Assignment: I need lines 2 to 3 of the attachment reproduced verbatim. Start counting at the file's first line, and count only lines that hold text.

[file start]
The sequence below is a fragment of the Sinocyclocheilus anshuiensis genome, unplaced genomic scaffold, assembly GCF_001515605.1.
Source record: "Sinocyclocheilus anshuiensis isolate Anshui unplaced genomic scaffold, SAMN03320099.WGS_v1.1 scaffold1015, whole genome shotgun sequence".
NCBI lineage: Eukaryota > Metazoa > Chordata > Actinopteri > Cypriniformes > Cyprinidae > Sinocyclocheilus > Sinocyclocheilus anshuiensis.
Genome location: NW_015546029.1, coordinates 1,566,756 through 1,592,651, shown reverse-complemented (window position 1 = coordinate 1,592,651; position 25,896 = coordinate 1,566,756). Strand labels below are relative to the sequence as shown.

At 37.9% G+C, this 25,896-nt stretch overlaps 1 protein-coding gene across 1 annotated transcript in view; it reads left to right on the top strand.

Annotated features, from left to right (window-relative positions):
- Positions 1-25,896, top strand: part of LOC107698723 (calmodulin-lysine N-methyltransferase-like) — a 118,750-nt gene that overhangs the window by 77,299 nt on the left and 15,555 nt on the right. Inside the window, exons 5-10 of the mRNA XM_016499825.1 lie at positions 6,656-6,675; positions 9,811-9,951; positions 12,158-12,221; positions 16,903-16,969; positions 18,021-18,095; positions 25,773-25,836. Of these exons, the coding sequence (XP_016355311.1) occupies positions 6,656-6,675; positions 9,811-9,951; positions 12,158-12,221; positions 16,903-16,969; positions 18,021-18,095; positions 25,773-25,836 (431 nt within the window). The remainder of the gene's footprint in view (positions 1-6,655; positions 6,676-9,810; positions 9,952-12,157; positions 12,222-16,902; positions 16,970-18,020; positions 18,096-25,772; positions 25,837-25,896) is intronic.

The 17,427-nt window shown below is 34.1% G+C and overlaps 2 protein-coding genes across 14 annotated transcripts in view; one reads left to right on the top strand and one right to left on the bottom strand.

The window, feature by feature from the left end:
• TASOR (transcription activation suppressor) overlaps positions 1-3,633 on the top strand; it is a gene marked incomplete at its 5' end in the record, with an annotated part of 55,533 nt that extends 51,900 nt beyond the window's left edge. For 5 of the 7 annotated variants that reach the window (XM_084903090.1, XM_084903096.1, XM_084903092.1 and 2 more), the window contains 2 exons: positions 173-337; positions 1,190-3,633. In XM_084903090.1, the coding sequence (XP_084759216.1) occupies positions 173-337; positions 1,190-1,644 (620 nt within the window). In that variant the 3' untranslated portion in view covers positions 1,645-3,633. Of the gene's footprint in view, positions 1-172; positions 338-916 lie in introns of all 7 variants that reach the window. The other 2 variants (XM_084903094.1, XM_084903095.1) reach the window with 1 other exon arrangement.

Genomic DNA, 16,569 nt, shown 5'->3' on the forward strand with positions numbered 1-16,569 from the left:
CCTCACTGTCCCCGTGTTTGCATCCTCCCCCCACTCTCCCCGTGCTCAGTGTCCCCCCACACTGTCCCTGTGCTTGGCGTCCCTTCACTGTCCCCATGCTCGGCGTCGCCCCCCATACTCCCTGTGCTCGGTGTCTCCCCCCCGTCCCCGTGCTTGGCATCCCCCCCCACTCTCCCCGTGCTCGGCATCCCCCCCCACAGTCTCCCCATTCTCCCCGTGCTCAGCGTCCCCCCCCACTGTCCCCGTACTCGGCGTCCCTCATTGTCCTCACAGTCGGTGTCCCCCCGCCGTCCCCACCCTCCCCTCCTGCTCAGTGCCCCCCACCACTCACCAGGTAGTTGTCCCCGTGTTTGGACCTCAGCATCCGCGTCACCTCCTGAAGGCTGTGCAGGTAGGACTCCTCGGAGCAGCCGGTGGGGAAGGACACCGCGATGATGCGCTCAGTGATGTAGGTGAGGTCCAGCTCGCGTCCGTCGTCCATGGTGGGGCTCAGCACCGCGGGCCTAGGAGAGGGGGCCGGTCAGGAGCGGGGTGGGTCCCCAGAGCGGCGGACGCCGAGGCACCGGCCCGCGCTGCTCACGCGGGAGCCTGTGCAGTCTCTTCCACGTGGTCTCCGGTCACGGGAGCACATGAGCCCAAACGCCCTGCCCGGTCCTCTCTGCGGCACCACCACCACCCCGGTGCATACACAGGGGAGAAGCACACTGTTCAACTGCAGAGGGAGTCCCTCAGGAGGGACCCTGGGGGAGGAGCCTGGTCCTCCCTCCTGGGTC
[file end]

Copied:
Source record: "Sinocyclocheilus anshuiensis isolate Anshui unplaced genomic scaffold, SAMN03320099.WGS_v1.1 scaffold1015, whole genome shotgun sequence".
NCBI lineage: Eukaryota > Metazoa > Chordata > Actinopteri > Cypriniformes > Cyprinidae > Sinocyclocheilus > Sinocyclocheilus anshuiensis.